"The soap dish was pulled down and the towel rack was gone — he would reach for them and they would just come down," said his wife, who met him in 2002 when she was working at a law firm and he was making a UPS delivery.
Driesell decided he would try to help Gibson.
The retired coach circulated word of Gibson's struggles among former Maryland players — Graham, David Henderson, Buck Williams, Rich Porac and others — and about $10,000 was quickly raised to help pay expenses for Gibson, who recently moved to a larger place.
Porac, a Hagerstown dentist, had played for Maryland several years before Gibson, but knew who he was. When Porac heard that Gibson was suffering tooth pain, he agreed to work on him for free.
Gibson entered the dentist's office with the aid of a walker, and his speech was slurred. "It's kind of sad to see a guy who was so athletic in that condition," Porac said.
What struck Porac was his patient's attitude. "He thanked me about five times," Porac said. "He was grateful to be alive."
But Driesell wanted to do more to lift Gibson's spirits. He instinctively believed the best way to do that would be through basketball.
So, on a February night, Gibson returned to the lights.
Fans at last season's Maryland-Georgia Tech game at Comcast Center were greeted by the sight of Driesell accompanying a lumbering man in red sweat pants and matching sweat shirt onto the court. The crowd applauded — some fans stood — when Gibson's and Driesell's names were announced.
Gibson smiled as he reached the court. He held his walker with his left hand and looked into the stands. With his right hand, he raised an index finger high in the air.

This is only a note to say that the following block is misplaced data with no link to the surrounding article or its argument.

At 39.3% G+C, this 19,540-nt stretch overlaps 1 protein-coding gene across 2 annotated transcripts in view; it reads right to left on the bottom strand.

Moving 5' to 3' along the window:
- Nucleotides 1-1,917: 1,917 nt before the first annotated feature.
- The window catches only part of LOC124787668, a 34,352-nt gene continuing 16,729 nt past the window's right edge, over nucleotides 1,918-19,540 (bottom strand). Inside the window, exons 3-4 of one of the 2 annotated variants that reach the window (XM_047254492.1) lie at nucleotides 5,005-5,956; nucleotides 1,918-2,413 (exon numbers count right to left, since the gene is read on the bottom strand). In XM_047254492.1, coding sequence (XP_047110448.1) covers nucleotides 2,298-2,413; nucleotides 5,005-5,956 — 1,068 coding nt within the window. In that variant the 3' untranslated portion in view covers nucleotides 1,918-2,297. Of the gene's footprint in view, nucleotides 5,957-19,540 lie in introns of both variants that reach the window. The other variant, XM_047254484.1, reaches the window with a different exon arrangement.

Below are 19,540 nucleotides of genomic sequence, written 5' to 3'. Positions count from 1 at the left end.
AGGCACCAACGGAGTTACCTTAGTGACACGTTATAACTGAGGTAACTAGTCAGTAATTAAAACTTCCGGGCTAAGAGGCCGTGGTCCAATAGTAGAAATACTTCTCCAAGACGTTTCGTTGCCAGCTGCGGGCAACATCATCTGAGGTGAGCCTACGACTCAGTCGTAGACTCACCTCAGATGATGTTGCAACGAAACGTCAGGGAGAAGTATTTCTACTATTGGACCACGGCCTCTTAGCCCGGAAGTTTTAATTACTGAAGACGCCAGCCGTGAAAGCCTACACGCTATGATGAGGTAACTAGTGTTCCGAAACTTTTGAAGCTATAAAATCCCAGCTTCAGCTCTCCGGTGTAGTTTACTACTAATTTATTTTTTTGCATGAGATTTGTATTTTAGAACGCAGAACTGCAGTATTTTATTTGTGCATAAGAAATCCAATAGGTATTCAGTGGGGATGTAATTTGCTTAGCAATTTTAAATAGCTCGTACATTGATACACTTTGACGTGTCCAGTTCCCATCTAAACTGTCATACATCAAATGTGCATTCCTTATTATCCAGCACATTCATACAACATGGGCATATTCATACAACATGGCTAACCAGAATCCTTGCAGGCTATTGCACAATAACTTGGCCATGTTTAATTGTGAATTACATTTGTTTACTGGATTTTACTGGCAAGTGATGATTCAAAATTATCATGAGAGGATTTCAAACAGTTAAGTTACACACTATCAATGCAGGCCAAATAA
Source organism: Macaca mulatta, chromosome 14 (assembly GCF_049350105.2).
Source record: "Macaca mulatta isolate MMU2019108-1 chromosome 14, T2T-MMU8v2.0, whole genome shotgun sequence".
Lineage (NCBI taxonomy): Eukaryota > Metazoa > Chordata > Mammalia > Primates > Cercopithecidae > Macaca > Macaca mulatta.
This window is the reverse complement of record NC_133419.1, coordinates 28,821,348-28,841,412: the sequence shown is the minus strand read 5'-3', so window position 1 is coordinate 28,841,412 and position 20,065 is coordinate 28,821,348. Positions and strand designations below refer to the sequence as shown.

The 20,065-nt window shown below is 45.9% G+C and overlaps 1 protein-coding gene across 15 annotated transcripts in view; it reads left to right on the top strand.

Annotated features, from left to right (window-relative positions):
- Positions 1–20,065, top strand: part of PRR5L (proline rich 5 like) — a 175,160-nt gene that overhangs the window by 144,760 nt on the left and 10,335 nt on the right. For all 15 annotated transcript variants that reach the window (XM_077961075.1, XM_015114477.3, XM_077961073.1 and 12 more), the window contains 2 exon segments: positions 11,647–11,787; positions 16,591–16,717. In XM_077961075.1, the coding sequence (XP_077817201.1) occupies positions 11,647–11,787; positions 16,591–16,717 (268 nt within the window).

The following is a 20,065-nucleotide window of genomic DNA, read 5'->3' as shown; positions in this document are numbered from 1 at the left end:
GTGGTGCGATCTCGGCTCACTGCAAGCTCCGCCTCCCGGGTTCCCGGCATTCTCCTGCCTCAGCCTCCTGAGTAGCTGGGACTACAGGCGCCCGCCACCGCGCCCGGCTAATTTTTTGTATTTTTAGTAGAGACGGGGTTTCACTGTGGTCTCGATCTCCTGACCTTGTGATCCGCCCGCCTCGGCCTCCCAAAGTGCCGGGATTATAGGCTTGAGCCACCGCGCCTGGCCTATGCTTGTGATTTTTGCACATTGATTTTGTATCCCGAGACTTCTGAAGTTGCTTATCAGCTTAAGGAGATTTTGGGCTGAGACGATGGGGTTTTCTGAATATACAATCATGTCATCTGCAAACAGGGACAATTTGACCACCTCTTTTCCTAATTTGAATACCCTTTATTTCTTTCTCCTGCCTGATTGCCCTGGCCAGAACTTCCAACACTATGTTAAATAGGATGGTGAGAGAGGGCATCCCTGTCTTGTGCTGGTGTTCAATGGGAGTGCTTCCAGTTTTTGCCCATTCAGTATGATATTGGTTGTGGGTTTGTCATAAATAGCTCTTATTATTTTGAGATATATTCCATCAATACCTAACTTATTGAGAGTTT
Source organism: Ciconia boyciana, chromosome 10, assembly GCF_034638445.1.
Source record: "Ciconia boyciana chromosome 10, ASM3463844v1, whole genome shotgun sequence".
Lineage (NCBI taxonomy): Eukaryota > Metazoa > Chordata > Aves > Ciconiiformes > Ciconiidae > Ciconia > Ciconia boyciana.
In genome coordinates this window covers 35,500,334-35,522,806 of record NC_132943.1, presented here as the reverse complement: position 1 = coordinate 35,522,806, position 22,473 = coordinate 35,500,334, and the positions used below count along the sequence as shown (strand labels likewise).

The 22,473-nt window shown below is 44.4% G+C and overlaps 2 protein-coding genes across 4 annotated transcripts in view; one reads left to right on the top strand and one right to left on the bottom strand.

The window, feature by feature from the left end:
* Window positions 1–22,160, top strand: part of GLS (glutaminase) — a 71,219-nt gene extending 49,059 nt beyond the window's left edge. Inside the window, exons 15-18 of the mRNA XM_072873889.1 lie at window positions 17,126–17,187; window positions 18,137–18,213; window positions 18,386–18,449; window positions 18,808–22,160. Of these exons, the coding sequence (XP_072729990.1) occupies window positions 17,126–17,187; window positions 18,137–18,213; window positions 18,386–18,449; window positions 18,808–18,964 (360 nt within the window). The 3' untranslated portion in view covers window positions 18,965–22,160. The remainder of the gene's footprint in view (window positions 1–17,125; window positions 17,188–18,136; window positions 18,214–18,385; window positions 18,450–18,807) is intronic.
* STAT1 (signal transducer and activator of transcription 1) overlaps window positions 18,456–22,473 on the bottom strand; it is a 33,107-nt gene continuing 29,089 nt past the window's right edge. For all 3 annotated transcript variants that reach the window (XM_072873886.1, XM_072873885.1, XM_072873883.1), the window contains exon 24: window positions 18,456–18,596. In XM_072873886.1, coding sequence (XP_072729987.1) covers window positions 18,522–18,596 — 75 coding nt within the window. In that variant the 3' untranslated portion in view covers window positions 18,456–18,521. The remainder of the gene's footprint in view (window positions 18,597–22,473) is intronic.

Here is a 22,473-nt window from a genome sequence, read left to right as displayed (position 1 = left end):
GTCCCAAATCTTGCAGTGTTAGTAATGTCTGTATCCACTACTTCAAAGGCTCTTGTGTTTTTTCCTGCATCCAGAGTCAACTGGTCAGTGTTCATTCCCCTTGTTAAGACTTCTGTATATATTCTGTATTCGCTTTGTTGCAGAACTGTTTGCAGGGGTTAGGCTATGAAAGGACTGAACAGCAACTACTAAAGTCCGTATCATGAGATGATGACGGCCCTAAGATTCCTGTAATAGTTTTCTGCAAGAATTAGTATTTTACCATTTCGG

On a humid afternoon last summer, Larry Gibson sat in a friend's backyard wearing shorts and a print shirt. He had brought an old team photo and a white jersey with "Maryland" across the front.
Occasionally, he looked over at his wife, as if for reassurance, as he talked about games from more than 30 years ago.
It speaks to the mysteries of the human brain that not even his doctor knows just how much he can remember. When basketball moments return to him, there is a satisfied look of recognition as if someone has momentarily turned up the volume to a favorite song.
Often, Gibson speaks a word or two and leaves it to others to uncover the meaning — the pictures in his mind's eye.
"North Carolina," he says. And then there is a pause. "We won that one," he says, nodding his head and smiling.
Larry Gibson's 2004 auto accident left him with a brain condition called abulia. The word is from the Greek meaning "non-will."
The condition, characterized by a lack of drive and expression, can sometimes be mistaken for depression. People with abulia will react — maybe even laugh — but are typically passive.
Dr. Michael Makley, director of Kernan Hospital's brain injury unit, said Gibson is limited but is reactive and "pretty content with life." He is not expected to make more significant progress.
"We all have a presence," Makley said. "We might be thinking about having a dentist appointment tomorrow or stopping to buy milk on the way home. I really think maybe he doesn't work on those parallel paths, but he's able to articulate and make funny jokes. He seems rather content, actually."
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